The Complete Guide Becoming a Freelance Writer Online (In 2019)
Becoming a freelance writer online is way easier than you think it is.
Don’t listen to people who make it seem too hard to find clients or too competitive to make a living. That’s bullshit.
It took me less than two weeks to find my first paying client. I’m gonna walk you step by step through how I became a galavanting freelance writer (Freelanceaholic!) fast and with no qualifications, degrees, samples, or connections. Including:
- Skills you need to stand out from 95% of writers
- Where to get direct access to high-paying clients
- Skills freelance content writers need to succeed
- Some fun tools that will help you grow
- Why all the advice you read online is wrong
No tricks. No gimmicks. No BS “study in school” or “develop your skills” tips. Only practical, actionable advice to help you find clients in a few days.
If you don’t feel like reading this post, just watch the first episode of Freelanceaholics Anonymous instead!
How I Became a Writer Online Fast Without a Degree or Training (Read First)
Yeah you, aspiring writer that has skills but no clue where to get started.
You are probably a lot like I was: overqualified, underemployed, working a job you hate and just barely making ends meet. It sucks knowing you are capable of so much more but don’t know how to grow.
The settings of our stories are probably different. I was an American transplant teaching English in Prague, Czech Republic for less than $1,000 a month.
Life was good, but I had big dreams.
I stayed sober sometimes. And during those sometimes, I dreamt of working from my laptop, making good money, being my own boss, sleeping, working, drinking, eating, traveling anywhere I wanted at any time.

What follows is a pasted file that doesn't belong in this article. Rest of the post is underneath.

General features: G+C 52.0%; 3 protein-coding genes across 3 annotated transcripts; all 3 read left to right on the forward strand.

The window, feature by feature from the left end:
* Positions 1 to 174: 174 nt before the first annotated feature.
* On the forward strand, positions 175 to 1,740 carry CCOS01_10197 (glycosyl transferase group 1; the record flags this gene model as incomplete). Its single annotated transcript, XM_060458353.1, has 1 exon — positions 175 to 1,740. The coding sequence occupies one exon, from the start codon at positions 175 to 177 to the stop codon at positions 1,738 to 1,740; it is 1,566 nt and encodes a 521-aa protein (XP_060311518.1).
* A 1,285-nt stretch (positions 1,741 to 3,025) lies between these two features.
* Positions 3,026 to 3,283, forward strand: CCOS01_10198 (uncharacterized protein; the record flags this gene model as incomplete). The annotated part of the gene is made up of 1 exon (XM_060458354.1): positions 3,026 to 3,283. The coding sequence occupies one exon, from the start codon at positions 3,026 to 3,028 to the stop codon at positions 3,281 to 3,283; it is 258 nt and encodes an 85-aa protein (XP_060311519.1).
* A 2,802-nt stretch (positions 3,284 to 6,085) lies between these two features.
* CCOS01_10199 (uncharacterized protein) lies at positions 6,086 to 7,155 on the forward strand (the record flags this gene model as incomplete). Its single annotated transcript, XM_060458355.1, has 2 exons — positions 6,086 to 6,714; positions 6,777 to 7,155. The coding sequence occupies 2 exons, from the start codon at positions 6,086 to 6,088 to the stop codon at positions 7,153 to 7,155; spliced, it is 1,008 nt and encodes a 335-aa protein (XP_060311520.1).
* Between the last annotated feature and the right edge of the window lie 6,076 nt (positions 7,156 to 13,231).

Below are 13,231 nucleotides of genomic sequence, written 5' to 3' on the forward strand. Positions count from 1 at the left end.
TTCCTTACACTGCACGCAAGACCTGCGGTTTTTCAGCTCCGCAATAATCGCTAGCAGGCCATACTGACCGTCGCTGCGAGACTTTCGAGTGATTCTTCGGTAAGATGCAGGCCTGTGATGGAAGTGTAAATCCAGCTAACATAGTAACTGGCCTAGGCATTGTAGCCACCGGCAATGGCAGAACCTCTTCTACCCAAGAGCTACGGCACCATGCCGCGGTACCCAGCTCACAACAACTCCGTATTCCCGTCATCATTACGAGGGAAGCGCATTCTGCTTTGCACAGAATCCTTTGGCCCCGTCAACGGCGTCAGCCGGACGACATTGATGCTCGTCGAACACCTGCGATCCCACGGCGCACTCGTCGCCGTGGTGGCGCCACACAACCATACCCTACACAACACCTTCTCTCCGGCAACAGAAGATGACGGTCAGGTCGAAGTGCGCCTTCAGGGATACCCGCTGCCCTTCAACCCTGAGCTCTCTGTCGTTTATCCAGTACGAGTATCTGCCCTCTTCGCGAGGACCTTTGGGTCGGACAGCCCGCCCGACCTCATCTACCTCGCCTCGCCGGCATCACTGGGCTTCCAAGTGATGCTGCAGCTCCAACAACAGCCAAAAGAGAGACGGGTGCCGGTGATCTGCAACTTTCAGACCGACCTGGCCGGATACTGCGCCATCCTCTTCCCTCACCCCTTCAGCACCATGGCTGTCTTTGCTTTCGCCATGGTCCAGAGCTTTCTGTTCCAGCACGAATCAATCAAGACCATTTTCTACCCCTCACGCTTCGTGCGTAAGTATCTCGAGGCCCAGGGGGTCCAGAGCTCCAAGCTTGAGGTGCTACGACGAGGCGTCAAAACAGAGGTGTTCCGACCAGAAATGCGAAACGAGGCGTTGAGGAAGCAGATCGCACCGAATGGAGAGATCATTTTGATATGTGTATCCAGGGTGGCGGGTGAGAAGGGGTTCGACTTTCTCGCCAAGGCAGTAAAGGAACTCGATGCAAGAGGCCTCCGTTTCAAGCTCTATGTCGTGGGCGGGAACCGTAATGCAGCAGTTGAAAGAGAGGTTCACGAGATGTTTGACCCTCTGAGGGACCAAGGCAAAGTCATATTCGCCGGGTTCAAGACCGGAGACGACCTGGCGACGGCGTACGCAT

Well, once I discovered content writing and the kind of engaging tone clients pay top dollar for, I started getting flooded with job offers. I started small: Free samples and $15 blog posts. Within a few months, I was full-time.
No, within a few months I was FREE. FREE to do whatever I the fuck I wanted. I just made $300 this afternoon writing content from a rooftop in Bali. It wasn’t too long ago I was shoveling my car out of the snow before sitting in hour-long traffic to work a crappy job in Connecticut.
Borough Coffee. Double Six Beach. Bali, Indonesia.
This is a dream come true…and here’s how you can do it.
How to Become a Freelance Writer Online…Even With No Experience
So many people ask me: “Hey, Kevin. How do I become a freelance writer? I want to do what you do!”
Patience, padawan. It’s coming.
First, a bit about the industry.
Google and today’s customers demand high-quality content. There’s a massive market online for skilled writers and nobody cares about what degree or training you have.
They only care about one thing: The quality of your writing.
Clients are hiring new writers in droves. What are you waiting for?
What Does a Content Writer Do?
A content writer is a person who creates content for companies to use on the web for SEO or promotional purposes. Google factors content highly into its algorithm—the more a company has, the better. So, they hire skilled writers with knowledge of certain topics to write:
- Web content
- Landing pages
- Sales pages
This job is in high demand. Companies and the digital marketing agencies that serve them are desperate for good content writers.
Every few days I get a request from a friend of mine or someone in the industry asking if I know any good, affordable writers. If you can write, you will get jobs. It’s not nearly as hard as you think.
What Skills Do You Need? Do Any of These Sound Like You?
People these days have attention spans measurable only in nanoseconds. You’re competing for their attention with hundreds of other articles and every social media platform, game, and “entertainment” wink wink website online.
It’s not easy.
- Concise: Long-winded, fluffy content has no place online. If you can write succinctly, clients will pay. Period.
- Creative: You don’t have to be David Foster Wallace, but if you want to be a good content writer, you’ve got to have a knack for themes, imagery, puns, wordplay, analogies, and abstract concepts. Sure, technical writing or uber-serious topics like diseases are exceptions, but generally, you need creative skills.
- Self-Motivated: This is the hardest one for most of us creatives. I’m one of those people who conceptualizes entire stories and articles nearly instantly in my mind. I don’t plan much, I just write. It flows naturally. The only problem for me is actually writing it. Well, if you can’t get your ass in gear and get shit done, you won’t make it. If you can, you’ll do well.